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First Place, Runner Up, and School Records

Vanderbilt Track and Field Opens the Season with Solid Performances

Vanderbilt v Missouri Photo by Ed Zurga/Getty Images

The Dores opened this past weekend at home with some of the best competition in the country (you can see full results here). They hosted such Power Five schools as Oklahoma, Indiana, Georgia Tech; SEC foes Ole Miss, Mississippi State, Auburn; and ranked teams FSU and Miami. They also unlocked the rare Double Miami Achievement, with both the FL and OH programs competing.

For the Commodores, the meet was a solid start to the season individually in the pole vault, 200m, mile, and 5k.

In the 4x400m, the women placed second behind Oklahoma and edging out CLANGA by just under half a second, running 3:49.37. (Full results do not list each leg of the relay)

Pole Vault

Kristen Denk led all collegiate vaulters in the Invitational Section of the meet (usually, to speed up the event with a range of talent, meets will host two separate vaults, one open to all and one reserved for invitees who are more competitive than a majority of the field). Denk vaulted 13’3”, which is nearly a foot off her school record Indoor mark last year.

There were a cadre of Vanderbilt vaulters following Denk. Margaret Ollinger, Caleigh Lofstead, and Kaitlyn Deutsch finished 6, T7, T7 respectively. Ollinger valuted 12’11.5” while Lofstead and Deutsch went 12’7.5” Both Ollinger and Lofstead are seniors looking to make a big move in the conference this year, but Deutsch is just a freshman. Her showing in her first meet is noteworthy because her vault puts her 7th in school history.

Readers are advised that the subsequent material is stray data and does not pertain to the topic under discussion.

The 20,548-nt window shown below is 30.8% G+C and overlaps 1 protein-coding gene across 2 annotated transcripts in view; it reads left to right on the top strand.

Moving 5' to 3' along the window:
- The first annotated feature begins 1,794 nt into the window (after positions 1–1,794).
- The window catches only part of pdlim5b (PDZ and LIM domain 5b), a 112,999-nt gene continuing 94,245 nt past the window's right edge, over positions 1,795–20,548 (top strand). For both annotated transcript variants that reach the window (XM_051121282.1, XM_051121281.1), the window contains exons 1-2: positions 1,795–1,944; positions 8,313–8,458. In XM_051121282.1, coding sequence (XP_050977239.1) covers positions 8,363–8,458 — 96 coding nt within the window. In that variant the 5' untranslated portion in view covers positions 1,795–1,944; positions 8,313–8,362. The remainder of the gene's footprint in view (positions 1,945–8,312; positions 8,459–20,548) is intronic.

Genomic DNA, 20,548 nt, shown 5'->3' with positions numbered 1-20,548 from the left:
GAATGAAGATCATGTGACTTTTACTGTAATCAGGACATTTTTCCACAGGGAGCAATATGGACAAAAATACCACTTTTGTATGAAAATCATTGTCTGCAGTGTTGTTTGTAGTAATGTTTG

If you read my sprints preview from last week, you’d know that the Sprints Squad is slowly building in skill and depth. Three 200m sprinters, Jordan Smith, Taiya Shelby, and Kaira Brown all won their heats, and then placed 14th, 17th, and 27th respectively.

In sprints, places matter, but they also don’t because they margin of victory is small compared to the field. It’s best to compare to the winning time and the 8th place time. The winning time was 24.10, and 8th was 24.69. Smith, Shelby, and Brown went 25.10, 25.38, and 25.70. While a whole second is an eternity in a 200m race, the fractions of seconds are anything from a better start to slight muscle fatigue in the last 30m. Look for these runners times to drop as the year marches on.


Steve Keith and Becca Smeltzer’s distance squad steady performs in the XC season and then slides over into the Indoor. Granted they don’t have to run the 7-10k they put in during competition season outside, they do have to go 3k indoors, and if you’ve ever seen 3k run on an indoor track, you know it is as monotonous as filling up a bathtub with a teaspoon of water at a time.

Yet! The team performed well in both the Mile and the 3k.

Reagan Bustamante (who in an earlier piece overlooked because I thought her eligibility was up), placed 10th in the Mile with a time of 4:52.22. She won her heat and was just over a second off finishing in the points. She is a stud and should have a very good year- like All SEC, All American type good year.

Another Senior Lauren Moffett ran 4:58.26 for 12th in the mile while Sophomore XC stand out Haley Walker ran 5:01.47.

In the 3k, Grace Jensen, part of that solid sophomore distance class, placed 13th running 9:45.15, three seconds off finishing in the points, and five off being in the top five. Distance races, conversely to sprints, seconds are blips. They fall off as the runner puts in more volume throughout the season.